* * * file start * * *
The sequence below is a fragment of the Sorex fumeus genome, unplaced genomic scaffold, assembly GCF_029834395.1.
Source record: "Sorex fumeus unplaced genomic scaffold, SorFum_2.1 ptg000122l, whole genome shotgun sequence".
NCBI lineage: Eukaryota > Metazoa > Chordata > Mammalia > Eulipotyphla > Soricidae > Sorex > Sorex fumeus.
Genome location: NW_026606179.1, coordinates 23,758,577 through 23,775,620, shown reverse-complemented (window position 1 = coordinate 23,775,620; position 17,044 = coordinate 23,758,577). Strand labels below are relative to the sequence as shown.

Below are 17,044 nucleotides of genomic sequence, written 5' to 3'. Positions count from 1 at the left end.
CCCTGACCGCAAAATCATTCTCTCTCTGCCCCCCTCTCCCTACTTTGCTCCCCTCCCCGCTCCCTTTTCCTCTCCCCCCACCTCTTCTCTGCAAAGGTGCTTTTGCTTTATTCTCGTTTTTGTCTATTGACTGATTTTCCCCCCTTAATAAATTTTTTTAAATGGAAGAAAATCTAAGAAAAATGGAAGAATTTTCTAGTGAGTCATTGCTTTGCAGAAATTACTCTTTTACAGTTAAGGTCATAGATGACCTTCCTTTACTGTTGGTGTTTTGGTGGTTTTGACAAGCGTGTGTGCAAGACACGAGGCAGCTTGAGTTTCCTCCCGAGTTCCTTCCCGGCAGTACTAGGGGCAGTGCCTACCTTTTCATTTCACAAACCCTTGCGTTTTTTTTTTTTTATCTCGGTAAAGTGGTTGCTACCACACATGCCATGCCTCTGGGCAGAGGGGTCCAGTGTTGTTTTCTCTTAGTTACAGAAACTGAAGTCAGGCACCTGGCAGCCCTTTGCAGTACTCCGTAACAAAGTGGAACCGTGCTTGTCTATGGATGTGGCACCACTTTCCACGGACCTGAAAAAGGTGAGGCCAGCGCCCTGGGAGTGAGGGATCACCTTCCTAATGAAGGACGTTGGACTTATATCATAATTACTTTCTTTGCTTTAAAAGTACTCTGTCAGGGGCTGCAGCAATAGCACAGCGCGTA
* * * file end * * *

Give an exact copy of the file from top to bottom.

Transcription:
The sequence below is a fragment of the Sorex fumeus genome, unplaced genomic scaffold, assembly GCF_029834395.1.
Source record: "Sorex fumeus unplaced genomic scaffold, SorFum_2.1 ptg000122l, whole genome shotgun sequence".
NCBI lineage: Eukaryota > Metazoa > Chordata > Mammalia > Eulipotyphla > Soricidae > Sorex > Sorex fumeus.
Genome location: NW_026606179.1, coordinates 23,758,577 through 23,775,620, shown reverse-complemented (window position 1 = coordinate 23,775,620; position 17,044 = coordinate 23,758,577). Strand labels below are relative to the sequence as shown.

Below are 17,044 nucleotides of genomic sequence, written 5' to 3'. Positions count from 1 at the left end.
CCCTGACCGCAAAATCATTCTCTCTCTGCCCCCCTCTCCCTACTTTGCTCCCCTCCCCGCTCCCTTTTCCTCTCCCCCCACCTCTTCTCTGCAAAGGTGCTTTTGCTTTATTCTCGTTTTTGTCTATTGACTGATTTTCCCCCCTTAATAAATTTTTTTAAATGGAAGAAAATCTAAGAAAAATGGAAGAATTTTCTAGTGAGTCATTGCTTTGCAGAAATTACTCTTTTACAGTTAAGGTCATAGATGACCTTCCTTTACTGTTGGTGTTTTGGTGGTTTTGACAAGCGTGTGTGCAAGACACGAGGCAGCTTGAGTTTCCTCCCGAGTTCCTTCCCGGCAGTACTAGGGGCAGTGCCTACCTTTTCATTTCACAAACCCTTGCGTTTTTTTTTTTTTATCTCGGTAAAGTGGTTGCTACCACACATGCCATGCCTCTGGGCAGAGGGGTCCAGTGTTGTTTTCTCTTAGTTACAGAAACTGAAGTCAGGCACCTGGCAGCCCTTTGCAGTACTCCGTAACAAAGTGGAACCGTGCTTGTCTATGGATGTGGCACCACTTTCCACGGACCTGAAAAAGGTGAGGCCAGCGCCCTGGGAGTGAGGGATCACCTTCCTAATGAAGGACGTTGGACTTATATCATAATTACTTTCTTTGCTTTAAAAGTACTCTGTCAGGGGCTGCAGCAATAGCACAGCGCGTA